While some conclude from the revolutions of 1989 that socialism is dead, interest in socialism continues because of persisting problems of contemporary capitalism. In this exciting text, Michael W. Howard offers critiques of liberal, communitarian, postmodern and some Marxist perspectives in order to develop a 'left-liberal' defense of a model of self-managed market socialism that includes a basic income for all. Specific applications of his view include analyses of its implications for the global marketplace, the changing nature of workplaces, and media restructuring and ownership. This work is sure to be of interest to social scientists, public policy makers, and economists as well as to feminists, ecologists, and others concerned with how market socialism is relevant to their social issues.
|Publisher:||Rowman & Littlefield Publishers, Inc.|
|Series:||Studies in Social, Political, and Legal Philosophy Series|
|Product dimensions:||6.16(w) x 9.24(h) x 0.85(d)|
About the Author
Michael W. Howard is professor of philosophy at the University of Maine, Orono. He is the author of numerous articles on Marxism and social justice.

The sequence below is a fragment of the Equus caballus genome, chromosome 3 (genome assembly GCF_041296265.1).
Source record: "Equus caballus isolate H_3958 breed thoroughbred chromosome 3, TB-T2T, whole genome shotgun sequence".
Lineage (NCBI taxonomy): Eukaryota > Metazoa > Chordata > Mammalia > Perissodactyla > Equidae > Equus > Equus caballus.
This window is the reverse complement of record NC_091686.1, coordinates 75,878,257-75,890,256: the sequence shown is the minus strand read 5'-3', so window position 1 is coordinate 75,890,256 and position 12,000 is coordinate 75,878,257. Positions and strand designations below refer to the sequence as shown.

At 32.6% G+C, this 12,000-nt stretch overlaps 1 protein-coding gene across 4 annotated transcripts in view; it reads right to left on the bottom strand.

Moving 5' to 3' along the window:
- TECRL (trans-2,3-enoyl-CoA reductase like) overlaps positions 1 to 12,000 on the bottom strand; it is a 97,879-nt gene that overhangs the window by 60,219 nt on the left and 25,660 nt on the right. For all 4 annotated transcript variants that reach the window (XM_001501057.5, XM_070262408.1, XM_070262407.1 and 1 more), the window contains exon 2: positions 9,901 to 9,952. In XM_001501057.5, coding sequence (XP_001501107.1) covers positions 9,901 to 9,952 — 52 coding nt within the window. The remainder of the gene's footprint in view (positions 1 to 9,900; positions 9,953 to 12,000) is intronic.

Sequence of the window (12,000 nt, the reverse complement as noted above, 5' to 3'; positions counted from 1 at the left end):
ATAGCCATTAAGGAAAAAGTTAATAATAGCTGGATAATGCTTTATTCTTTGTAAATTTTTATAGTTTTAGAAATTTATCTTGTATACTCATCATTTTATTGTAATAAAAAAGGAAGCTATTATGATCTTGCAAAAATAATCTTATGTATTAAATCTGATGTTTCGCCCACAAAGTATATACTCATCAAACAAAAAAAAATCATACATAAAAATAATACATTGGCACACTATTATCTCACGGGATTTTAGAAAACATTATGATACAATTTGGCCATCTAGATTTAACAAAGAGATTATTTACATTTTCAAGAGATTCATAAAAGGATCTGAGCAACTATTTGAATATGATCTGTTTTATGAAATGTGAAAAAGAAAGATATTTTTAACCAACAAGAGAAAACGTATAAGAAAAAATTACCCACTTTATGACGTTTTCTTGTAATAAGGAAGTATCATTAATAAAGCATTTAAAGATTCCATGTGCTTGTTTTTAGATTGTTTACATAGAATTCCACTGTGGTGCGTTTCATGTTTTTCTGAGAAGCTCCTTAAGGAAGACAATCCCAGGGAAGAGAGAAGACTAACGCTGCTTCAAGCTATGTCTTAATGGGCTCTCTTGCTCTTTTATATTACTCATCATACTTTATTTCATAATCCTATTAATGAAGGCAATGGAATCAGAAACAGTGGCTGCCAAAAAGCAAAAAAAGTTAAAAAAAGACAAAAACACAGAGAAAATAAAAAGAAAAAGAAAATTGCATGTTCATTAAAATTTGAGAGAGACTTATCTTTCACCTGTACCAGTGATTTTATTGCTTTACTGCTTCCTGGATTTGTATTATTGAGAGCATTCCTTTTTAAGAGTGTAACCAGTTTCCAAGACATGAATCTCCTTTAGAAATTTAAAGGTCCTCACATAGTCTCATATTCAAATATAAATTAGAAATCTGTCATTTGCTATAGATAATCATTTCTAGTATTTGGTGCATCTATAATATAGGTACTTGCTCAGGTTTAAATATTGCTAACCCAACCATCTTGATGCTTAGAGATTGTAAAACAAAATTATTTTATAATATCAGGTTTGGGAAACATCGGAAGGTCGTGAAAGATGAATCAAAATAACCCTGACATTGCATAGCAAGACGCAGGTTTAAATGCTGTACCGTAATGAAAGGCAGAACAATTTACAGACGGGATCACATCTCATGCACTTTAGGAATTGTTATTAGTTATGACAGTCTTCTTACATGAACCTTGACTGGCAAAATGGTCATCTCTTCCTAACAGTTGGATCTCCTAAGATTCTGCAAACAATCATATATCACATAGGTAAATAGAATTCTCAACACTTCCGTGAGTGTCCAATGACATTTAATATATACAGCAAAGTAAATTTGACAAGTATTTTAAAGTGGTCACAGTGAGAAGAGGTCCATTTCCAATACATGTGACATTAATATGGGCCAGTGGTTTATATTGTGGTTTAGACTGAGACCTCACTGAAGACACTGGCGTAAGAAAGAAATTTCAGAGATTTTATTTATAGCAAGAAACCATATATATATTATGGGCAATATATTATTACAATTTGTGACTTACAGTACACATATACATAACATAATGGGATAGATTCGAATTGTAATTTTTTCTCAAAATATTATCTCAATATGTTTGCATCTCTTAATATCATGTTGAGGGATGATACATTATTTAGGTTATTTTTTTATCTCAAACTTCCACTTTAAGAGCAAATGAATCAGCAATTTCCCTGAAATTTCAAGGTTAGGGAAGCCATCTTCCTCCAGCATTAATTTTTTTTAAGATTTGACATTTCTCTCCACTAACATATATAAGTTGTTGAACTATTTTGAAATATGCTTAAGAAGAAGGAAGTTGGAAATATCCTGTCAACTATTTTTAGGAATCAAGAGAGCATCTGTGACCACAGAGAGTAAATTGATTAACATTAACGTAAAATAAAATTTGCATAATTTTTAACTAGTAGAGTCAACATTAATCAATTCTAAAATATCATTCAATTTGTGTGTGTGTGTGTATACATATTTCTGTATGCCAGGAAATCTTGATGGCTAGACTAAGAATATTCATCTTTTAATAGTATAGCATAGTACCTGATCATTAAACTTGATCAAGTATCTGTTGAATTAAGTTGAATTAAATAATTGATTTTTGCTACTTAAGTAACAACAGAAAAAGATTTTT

Table of Contents
Part 1 Acknowledgements Part 2 Preface Part 3 Introduction: The Rose in the Fist of the Present Part 4 1 Principles of Self-Managed Market Socialism Chapter 5 Introduction to Part 1 Chapter 6 1 Justifying Workplace Democracy Chapter 7 2 Justifying Basic Income Chapter 8 3 Liberalism and Group Difference Chapter 9 4 Marx and the Market Chapter 10 5 Markets without Alienation and Exploitation Chapter 11 6 A Critique of Participatory Planning Part 12 2 Institutions of Self-Managed Market Socialism Chapter 13 Introduction to Part 2 Chapter 14 7 Worker Ownership: Socialism in Microcosm? Chapter 15 8 Models of Market Socialism Chapter 16 9 Basic Income and Economic Democracy Part 17 3 Socialist Practice in a Changing Capitalist World Chapter 18 10 Cooperation between Union and Management in the Global Marketplace Chapter 19 11 Self-Management and the Media Chapter 20 12 Market Socialism, New Social Movements, and the Socialist Vision Part 21 Conclusion Part 22 Bibliography Part 23 Author Index Part 24 Subject Index Part 25 About the Author